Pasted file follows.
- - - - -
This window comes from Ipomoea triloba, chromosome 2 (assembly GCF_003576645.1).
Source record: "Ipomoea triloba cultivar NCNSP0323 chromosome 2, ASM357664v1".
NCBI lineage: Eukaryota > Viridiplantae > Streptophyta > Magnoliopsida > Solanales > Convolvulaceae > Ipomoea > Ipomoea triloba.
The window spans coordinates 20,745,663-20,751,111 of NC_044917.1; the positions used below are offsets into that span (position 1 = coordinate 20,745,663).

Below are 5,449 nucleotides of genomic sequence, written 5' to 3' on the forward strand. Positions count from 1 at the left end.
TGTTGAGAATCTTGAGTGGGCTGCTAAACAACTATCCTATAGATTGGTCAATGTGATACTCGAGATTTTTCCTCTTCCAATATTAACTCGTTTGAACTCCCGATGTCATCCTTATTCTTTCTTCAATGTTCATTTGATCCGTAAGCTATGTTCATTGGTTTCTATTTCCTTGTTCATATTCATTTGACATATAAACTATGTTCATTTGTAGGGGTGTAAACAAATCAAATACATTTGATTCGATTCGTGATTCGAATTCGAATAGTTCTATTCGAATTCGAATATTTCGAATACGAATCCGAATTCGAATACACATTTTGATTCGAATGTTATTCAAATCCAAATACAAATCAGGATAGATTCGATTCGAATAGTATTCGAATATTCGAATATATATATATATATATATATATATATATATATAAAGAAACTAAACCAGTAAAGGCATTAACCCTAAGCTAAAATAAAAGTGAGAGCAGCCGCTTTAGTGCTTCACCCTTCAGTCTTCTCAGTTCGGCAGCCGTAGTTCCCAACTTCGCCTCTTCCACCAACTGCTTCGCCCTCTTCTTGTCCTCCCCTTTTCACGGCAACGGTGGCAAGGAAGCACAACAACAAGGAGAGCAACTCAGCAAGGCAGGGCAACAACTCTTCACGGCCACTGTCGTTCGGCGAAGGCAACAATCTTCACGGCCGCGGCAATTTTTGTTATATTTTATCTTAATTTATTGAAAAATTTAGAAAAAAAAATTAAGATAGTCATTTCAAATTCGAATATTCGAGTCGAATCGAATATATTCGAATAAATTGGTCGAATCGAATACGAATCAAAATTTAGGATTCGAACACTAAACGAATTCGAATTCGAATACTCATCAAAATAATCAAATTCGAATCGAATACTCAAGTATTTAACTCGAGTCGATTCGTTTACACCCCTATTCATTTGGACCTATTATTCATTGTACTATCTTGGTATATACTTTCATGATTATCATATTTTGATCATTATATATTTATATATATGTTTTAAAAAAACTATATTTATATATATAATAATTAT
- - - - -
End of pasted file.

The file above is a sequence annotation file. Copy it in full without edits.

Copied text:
This window comes from Ipomoea triloba, chromosome 2 (assembly GCF_003576645.1).
Source record: "Ipomoea triloba cultivar NCNSP0323 chromosome 2, ASM357664v1".
NCBI lineage: Eukaryota > Viridiplantae > Streptophyta > Magnoliopsida > Solanales > Convolvulaceae > Ipomoea > Ipomoea triloba.
The window spans coordinates 20,745,663-20,751,111 of NC_044917.1; the positions used below are offsets into that span (position 1 = coordinate 20,745,663).

Below are 5,449 nucleotides of genomic sequence, written 5' to 3' on the forward strand. Positions count from 1 at the left end.
TGTTGAGAATCTTGAGTGGGCTGCTAAACAACTATCCTATAGATTGGTCAATGTGATACTCGAGATTTTTCCTCTTCCAATATTAACTCGTTTGAACTCCCGATGTCATCCTTATTCTTTCTTCAATGTTCATTTGATCCGTAAGCTATGTTCATTGGTTTCTATTTCCTTGTTCATATTCATTTGACATATAAACTATGTTCATTTGTAGGGGTGTAAACAAATCAAATACATTTGATTCGATTCGTGATTCGAATTCGAATAGTTCTATTCGAATTCGAATATTTCGAATACGAATCCGAATTCGAATACACATTTTGATTCGAATGTTATTCAAATCCAAATACAAATCAGGATAGATTCGATTCGAATAGTATTCGAATATTCGAATATATATATATATATATATATATATATATATATAAAGAAACTAAACCAGTAAAGGCATTAACCCTAAGCTAAAATAAAAGTGAGAGCAGCCGCTTTAGTGCTTCACCCTTCAGTCTTCTCAGTTCGGCAGCCGTAGTTCCCAACTTCGCCTCTTCCACCAACTGCTTCGCCCTCTTCTTGTCCTCCCCTTTTCACGGCAACGGTGGCAAGGAAGCACAACAACAAGGAGAGCAACTCAGCAAGGCAGGGCAACAACTCTTCACGGCCACTGTCGTTCGGCGAAGGCAACAATCTTCACGGCCGCGGCAATTTTTGTTATATTTTATCTTAATTTATTGAAAAATTTAGAAAAAAAAATTAAGATAGTCATTTCAAATTCGAATATTCGAGTCGAATCGAATATATTCGAATAAATTGGTCGAATCGAATACGAATCAAAATTTAGGATTCGAACACTAAACGAATTCGAATTCGAATACTCATCAAAATAATCAAATTCGAATCGAATACTCAAGTATTTAACTCGAGTCGATTCGTTTACACCCCTATTCATTTGGACCTATTATTCATTGTACTATCTTGGTATATACTTTCATGATTATCATATTTTGATCATTATATATTTATATATATGTTTTAAAAAAACTATATTTATATATATAATAATTAT